WHAT IS THE BUY PILE?
Every week Hannibal Tabu (two-time Eisner-winning journalist/blogger/novelist/poet/jackass on Twitter/head honcho of Komplicated.com) goes to a comic book store called Comics Ink in Culver City, CA (Overland and Braddock — hey Steve, Jason, Vince and Quislet) and grabs a whole lotta comics. These periodicals are quickly sorted (how) into two piles — the “buy” pile (a small pile most weeks, comprised of planned purchases) and the “read” pile (often huge, often including comics that are really crappy but have some value to stay abreast of). Thursday afternoons you’ll be able to get his thoughts (and they’re just the opinions of one guy, so calm down, and here’s some common definitions used in the column) about all of that … which goes something like this …
THE BUY PILE FOR FEBRUARY 13, 2012
NOTE: Happy Black Love Day … well, belated, by the time you read this it’ll be St. Valentine’s Day, which is a wholly different party. Anyway, there you have it …
The Order of Dagonet #3
(Action Lab Entertainment)
Jump from the Read Pile.
Okay, again, you’re gonna have to let the art go here. Jason Strutz is a very solid visual storyteller who has a great eye for layout and composition. However, the finishes and coloring are not what they need to be, and for some people that’ll be distracting. Forget about all of that. Jeremy Whitley’s writing wins the day: Merlin has summoned the best knights he could find — Captain Ersatz versions of Elton John, Ozzy Osbourne, Ian McKellan and a Rule 63 J.K. Rowling to “save England” from a sudden manifestation of magical creatures all over the United Kingdom. Some of these magical creatures are cool with the knights — a tribe of gay-friendly centaurs practically adopt the McKellen and John analogues. Others … well, let’s just say there are challenges here, and that’s hilarious. The depiction of the people of the Welsh countryside alone is worth checking out, and there are lots of really entertaining elements here. Honestly, you can probably get used to the art after a while …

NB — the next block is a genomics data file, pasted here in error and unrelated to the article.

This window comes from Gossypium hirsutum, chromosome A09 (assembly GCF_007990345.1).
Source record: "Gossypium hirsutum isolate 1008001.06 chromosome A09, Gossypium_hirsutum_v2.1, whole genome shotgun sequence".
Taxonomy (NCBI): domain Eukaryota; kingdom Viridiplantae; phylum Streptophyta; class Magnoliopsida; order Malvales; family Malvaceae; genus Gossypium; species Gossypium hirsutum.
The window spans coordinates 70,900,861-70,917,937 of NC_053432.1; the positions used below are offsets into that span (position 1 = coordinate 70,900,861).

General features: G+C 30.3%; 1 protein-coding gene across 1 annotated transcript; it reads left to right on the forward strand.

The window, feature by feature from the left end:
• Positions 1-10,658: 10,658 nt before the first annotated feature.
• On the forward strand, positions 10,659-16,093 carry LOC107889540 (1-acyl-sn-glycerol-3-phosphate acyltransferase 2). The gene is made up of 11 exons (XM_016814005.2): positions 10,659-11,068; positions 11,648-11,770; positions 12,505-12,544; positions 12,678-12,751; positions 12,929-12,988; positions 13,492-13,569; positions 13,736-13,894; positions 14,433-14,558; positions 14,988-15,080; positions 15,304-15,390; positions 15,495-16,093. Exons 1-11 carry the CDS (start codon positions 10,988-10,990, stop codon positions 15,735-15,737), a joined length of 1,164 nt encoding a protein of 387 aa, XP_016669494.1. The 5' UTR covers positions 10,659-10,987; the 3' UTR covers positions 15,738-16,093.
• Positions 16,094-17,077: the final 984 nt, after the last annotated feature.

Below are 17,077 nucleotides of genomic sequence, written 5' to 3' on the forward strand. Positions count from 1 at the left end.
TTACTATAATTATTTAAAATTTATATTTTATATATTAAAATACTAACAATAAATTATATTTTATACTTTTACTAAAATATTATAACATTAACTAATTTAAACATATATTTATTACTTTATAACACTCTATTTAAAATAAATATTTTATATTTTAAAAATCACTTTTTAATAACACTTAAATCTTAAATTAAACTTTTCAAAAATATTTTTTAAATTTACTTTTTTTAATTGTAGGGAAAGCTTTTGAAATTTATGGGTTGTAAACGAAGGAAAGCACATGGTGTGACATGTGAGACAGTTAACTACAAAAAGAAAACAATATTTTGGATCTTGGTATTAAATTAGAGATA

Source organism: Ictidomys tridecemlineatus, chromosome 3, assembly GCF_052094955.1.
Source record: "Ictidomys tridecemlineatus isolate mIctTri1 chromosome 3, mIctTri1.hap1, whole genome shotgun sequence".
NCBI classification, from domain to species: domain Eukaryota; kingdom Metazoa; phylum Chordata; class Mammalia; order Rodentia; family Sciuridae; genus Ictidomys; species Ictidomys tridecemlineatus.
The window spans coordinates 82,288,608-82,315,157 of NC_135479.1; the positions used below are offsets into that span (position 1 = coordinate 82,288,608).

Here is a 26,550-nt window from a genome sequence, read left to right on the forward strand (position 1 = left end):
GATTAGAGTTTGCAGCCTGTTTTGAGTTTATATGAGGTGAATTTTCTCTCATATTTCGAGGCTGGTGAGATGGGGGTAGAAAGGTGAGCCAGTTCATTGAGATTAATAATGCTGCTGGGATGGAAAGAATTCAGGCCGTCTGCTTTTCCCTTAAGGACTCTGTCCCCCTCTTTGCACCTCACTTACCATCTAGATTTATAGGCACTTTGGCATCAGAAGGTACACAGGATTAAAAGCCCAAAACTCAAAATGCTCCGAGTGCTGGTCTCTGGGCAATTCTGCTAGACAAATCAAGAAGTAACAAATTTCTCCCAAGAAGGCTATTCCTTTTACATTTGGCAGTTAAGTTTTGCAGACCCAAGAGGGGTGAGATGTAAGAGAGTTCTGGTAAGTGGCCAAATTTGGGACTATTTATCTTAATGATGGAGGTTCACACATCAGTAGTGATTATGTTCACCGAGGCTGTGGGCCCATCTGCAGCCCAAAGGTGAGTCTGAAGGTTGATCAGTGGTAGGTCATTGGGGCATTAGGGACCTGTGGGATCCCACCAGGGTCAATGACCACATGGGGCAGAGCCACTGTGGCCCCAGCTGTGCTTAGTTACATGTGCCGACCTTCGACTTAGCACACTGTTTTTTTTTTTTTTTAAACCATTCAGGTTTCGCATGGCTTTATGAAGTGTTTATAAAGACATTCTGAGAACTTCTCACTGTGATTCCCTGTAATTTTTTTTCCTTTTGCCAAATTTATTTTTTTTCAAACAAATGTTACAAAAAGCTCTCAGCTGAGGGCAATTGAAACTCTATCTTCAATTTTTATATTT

WHAT’S THE PROGNOSIS?
Already fun on multiple reads, so that’s a good start.
THIS WEEK’S READ PILE
Honorable Mentions: Stuff worth noting, even if it’s not good enough to buy
If you wanted to see a “Star Wars” comic, it would likely look like “Star Wars” #2. Beautifully depicting the low-rent nature of the Rebellion around the Battle of Yavin period, Leia is essentially recast as the lead, a combination of being an ace pilot and a super spy. That’s not a bad thing, giving her a lot of weight to bear with character development, and she virtually crowds everybody else off of the panel. There’s not a lot for the Empire to do, as some guy you’ve never heard of takes over a ship Vader used to run. This feels like the stuff that happens in between the stuff you wanna see.
Sweet spirit singing, “Charismagic The Death Princess” #2 is absolutely beautiful. Emilio Lopez (with coloring help from Jocelyn Dunn and Mirka Andolfo) is a simply stunning talent, and his work has elevated Vince Hernandez’ writing — look for the word “reveal” for a great bit of dialogue and writing married to the artwork. However, despite these great elements, the antagonist is not much more than a stereotype and that makes the stakes look a little skimpy. Amazing looking comic book, though.
“Pathfinder” #5 was the opposite — the art was solid but unremarkable, while Jim Zub’s writing made these fantasy elements (with a slightly similar gag for the antagonist) and some pretty cute goblin banter. The quickie characterization could have used a little more room to breathe, and sure, the coloring could have been more vivid, but it wasn’t bad at all.